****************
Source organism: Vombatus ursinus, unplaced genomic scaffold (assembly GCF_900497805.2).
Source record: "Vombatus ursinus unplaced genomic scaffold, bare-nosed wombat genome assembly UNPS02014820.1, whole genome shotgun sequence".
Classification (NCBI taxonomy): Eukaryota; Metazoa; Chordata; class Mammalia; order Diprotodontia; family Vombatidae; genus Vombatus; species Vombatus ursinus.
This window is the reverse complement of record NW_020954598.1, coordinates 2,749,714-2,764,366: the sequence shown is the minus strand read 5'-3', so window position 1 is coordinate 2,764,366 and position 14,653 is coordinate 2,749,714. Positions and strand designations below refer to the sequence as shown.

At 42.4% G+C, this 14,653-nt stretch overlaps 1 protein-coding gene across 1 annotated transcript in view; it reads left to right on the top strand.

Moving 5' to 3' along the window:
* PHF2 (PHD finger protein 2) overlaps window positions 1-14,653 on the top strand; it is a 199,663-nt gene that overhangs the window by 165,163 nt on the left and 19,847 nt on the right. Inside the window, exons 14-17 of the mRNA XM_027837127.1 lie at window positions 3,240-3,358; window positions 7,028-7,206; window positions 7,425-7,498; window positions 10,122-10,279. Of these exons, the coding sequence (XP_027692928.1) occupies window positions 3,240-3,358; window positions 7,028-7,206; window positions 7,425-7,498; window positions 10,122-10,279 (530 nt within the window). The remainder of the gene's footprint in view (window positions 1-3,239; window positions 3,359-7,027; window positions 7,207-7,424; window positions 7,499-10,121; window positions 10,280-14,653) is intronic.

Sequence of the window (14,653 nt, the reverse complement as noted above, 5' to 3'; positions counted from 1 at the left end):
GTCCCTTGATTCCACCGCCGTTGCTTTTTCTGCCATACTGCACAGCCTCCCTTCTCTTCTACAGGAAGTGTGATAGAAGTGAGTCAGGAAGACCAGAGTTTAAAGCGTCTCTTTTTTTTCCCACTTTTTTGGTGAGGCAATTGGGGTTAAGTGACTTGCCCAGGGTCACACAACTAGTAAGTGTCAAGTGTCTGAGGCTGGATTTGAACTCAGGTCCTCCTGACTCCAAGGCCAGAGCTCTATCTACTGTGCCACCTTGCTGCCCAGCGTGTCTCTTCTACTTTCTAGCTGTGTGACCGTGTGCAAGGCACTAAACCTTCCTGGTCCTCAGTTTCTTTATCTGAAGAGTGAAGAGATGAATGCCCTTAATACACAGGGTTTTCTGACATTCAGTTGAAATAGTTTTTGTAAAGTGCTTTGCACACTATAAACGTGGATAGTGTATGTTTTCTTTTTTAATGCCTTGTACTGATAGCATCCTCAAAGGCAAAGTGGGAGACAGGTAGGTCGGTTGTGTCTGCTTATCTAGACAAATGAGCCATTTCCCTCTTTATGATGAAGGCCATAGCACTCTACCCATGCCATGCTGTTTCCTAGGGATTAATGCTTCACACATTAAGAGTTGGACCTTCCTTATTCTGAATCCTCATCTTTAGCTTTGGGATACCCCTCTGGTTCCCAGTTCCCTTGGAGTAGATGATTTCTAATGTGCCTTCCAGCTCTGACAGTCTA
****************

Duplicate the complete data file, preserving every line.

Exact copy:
Source organism: Vombatus ursinus, unplaced genomic scaffold (assembly GCF_900497805.2).
Source record: "Vombatus ursinus unplaced genomic scaffold, bare-nosed wombat genome assembly UNPS02014820.1, whole genome shotgun sequence".
Classification (NCBI taxonomy): Eukaryota; Metazoa; Chordata; class Mammalia; order Diprotodontia; family Vombatidae; genus Vombatus; species Vombatus ursinus.
This window is the reverse complement of record NW_020954598.1, coordinates 2,749,714-2,764,366: the sequence shown is the minus strand read 5'-3', so window position 1 is coordinate 2,764,366 and position 14,653 is coordinate 2,749,714. Positions and strand designations below refer to the sequence as shown.

At 42.4% G+C, this 14,653-nt stretch overlaps 1 protein-coding gene across 1 annotated transcript in view; it reads left to right on the top strand.

Moving 5' to 3' along the window:
* PHF2 (PHD finger protein 2) overlaps window positions 1-14,653 on the top strand; it is a 199,663-nt gene that overhangs the window by 165,163 nt on the left and 19,847 nt on the right. Inside the window, exons 14-17 of the mRNA XM_027837127.1 lie at window positions 3,240-3,358; window positions 7,028-7,206; window positions 7,425-7,498; window positions 10,122-10,279. Of these exons, the coding sequence (XP_027692928.1) occupies window positions 3,240-3,358; window positions 7,028-7,206; window positions 7,425-7,498; window positions 10,122-10,279 (530 nt within the window). The remainder of the gene's footprint in view (window positions 1-3,239; window positions 3,359-7,027; window positions 7,207-7,424; window positions 7,499-10,121; window positions 10,280-14,653) is intronic.

Sequence of the window (14,653 nt, the reverse complement as noted above, 5' to 3'; positions counted from 1 at the left end):
GTCCCTTGATTCCACCGCCGTTGCTTTTTCTGCCATACTGCACAGCCTCCCTTCTCTTCTACAGGAAGTGTGATAGAAGTGAGTCAGGAAGACCAGAGTTTAAAGCGTCTCTTTTTTTTCCCACTTTTTTGGTGAGGCAATTGGGGTTAAGTGACTTGCCCAGGGTCACACAACTAGTAAGTGTCAAGTGTCTGAGGCTGGATTTGAACTCAGGTCCTCCTGACTCCAAGGCCAGAGCTCTATCTACTGTGCCACCTTGCTGCCCAGCGTGTCTCTTCTACTTTCTAGCTGTGTGACCGTGTGCAAGGCACTAAACCTTCCTGGTCCTCAGTTTCTTTATCTGAAGAGTGAAGAGATGAATGCCCTTAATACACAGGGTTTTCTGACATTCAGTTGAAATAGTTTTTGTAAAGTGCTTTGCACACTATAAACGTGGATAGTGTATGTTTTCTTTTTTAATGCCTTGTACTGATAGCATCCTCAAAGGCAAAGTGGGAGACAGGTAGGTCGGTTGTGTCTGCTTATCTAGACAAATGAGCCATTTCCCTCTTTATGATGAAGGCCATAGCACTCTACCCATGCCATGCTGTTTCCTAGGGATTAATGCTTCACACATTAAGAGTTGGACCTTCCTTATTCTGAATCCTCATCTTTAGCTTTGGGATACCCCTCTGGTTCCCAGTTCCCTTGGAGTAGATGATTTCTAATGTGCCTTCCAGCTCTGACAGTCTA